Drake was prosecuted in 2010 under the Espionage Act for allegedly disclosing classified information on the NSA’s wire-tapping program.

    Eventually, with help from the Government Accountability Project, he was cleared of all charges related to the government’s goal of putting him in jail for “the rest of his natural life.” Drake pleaded guilty to a simple misdemeanor of “exceeding authorized use of a computer” and was sentenced to one year of probation and community service. While, perhaps, the justice system didn’t completely fail Drake in the end, the government he angered effectively dismantled his career and disrupted his life in terrible ways.
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  7. #227
    Senior Member AirborneSapper7's Avatar
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    Published on Jul 2, 2013

    Glenn Greenwald explains what the NSA is doing talks about whistleblower Edward Snowden . You can share this playlist: to give it an extra boost!
    This is going to go up on Your first act of solidarity with Ed Snowden, Glenn Greenwald, Jeremy Scahill and your act of defiance against the NSA will be to tweet, to Facebook, to text. To do that with the video of this. We want to crash those NSA servers.

    And what Sherry's asking can be even extra boosted by clicking here first for this playlist then sharing that playlist on Twitter and Facebook

    This video encourages others to share this. Here's an excerpt of Glenn Greenwald's great speech. That's the thing, this video then, this playlist will promote that.

    Every single day they are collecting hundreds of millions of our email records and the email records around the world to find out who is emailing us, to whom we are sending emails, what our IP address is when we open the emails and read them, which means what our physical location is, and then being able to piece together what our network is—who our associations are, what our life patterns are, what it is that we do on the Internet, what our interests are, what animates us—a whole variety of information that they are sucking up and vacuuming, not about individuals who they think are guilty of terrorism but about human beings indiscriminately.

    A brand new technology enables the National Security Agency to redirect into its repositories one billion cell phone calls every single day. What we are really talking about here is a globalized system that prevents any form of electronic communication from taking place without its being stored and monitored by the National Security Agency. It doesn't mean they're listening to every call. It means they're storing every call and have the capability to listen to them at any time and it does mean that they're collecting millions upon million upon millions of our phone and email records. It is a globalized system designed to destroy all privacy and what's incredibly menacing about it is it is all taking place in the dark, with no accountability and virtually no safeguards and the purpose of our story and the purpose of Edward Snowden's whistleblowing is not singularly or unilaterally to destroy those systems. The purpose is to say that if you the United States government and the governments around the world want to create a globalized surveillance system in which we no longer have any privacy in our individual lives or on the Internet you at least ought to have us know about it, have you do it in the sunlight so that we can decide democratically whether that's the kind of system and the kind of world which we want to live.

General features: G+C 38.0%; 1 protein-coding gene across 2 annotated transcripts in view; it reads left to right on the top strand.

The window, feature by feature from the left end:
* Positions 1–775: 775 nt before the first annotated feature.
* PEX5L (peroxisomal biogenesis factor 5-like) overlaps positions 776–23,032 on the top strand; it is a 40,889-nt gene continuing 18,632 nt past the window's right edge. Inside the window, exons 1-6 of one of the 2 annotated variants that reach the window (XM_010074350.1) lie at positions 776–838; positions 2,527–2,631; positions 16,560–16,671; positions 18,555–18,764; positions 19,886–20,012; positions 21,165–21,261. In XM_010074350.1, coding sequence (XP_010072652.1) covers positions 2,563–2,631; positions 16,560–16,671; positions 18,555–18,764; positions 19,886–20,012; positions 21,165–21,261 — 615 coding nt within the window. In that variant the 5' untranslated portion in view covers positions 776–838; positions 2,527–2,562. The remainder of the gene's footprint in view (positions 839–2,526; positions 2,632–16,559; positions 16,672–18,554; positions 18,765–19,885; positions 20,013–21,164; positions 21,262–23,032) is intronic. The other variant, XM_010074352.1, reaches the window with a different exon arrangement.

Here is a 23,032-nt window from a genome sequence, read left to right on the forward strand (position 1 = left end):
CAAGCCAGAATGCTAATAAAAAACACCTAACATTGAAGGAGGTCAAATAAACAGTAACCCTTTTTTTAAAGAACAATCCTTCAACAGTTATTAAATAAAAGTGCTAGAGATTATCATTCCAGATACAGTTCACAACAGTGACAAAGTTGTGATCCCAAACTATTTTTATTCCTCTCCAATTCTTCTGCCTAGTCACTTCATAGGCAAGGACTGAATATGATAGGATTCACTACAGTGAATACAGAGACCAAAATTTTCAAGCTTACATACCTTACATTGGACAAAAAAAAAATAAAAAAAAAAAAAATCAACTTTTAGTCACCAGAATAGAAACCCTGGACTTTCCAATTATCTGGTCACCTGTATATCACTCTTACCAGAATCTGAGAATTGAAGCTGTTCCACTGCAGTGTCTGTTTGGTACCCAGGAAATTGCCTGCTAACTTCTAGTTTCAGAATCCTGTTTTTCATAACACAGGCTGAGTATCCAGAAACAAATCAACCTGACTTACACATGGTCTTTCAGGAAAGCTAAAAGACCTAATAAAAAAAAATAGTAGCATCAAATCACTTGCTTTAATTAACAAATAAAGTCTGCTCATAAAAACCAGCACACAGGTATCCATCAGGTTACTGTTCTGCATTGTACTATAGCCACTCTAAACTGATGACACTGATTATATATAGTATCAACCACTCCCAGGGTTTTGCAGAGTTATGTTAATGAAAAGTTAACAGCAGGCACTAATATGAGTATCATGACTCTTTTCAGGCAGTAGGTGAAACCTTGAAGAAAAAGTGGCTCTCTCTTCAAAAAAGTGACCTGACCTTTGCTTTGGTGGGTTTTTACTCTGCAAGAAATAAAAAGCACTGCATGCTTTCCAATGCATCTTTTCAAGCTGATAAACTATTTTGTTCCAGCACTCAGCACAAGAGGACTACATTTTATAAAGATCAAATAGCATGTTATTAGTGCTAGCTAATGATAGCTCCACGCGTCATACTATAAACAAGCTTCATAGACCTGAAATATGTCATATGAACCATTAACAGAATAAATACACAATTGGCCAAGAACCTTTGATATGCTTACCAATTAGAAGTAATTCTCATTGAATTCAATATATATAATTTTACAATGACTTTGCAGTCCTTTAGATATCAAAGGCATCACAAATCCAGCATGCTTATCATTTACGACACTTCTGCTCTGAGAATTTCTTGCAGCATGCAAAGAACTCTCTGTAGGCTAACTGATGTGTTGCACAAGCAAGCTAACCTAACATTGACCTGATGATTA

This is an easy way to express solidarity with people who are whistleblowers and journalists. The tools are right below the video. All you have to do is click here first and then you can share the playlist on Twitter and on Facebook. ANd when you tweet it you can add these hashtags to reach more people.

    "Glenn Greenwald delivered a speech where he talked about connecting and meeting National Security Agency whistleblower Edward Snowden for the first time."

    ★ CLICK HERE and then share playlist with others:

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  8. #228
    Senior Member AirborneSapper7's Avatar
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  9. #229
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    Great information and very informative!

  10. #230
    Senior Member AirborneSapper7's Avatar
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    DOJ Says Public Has No Right To Know About The Secret Laws The Feds Use To Spy On Us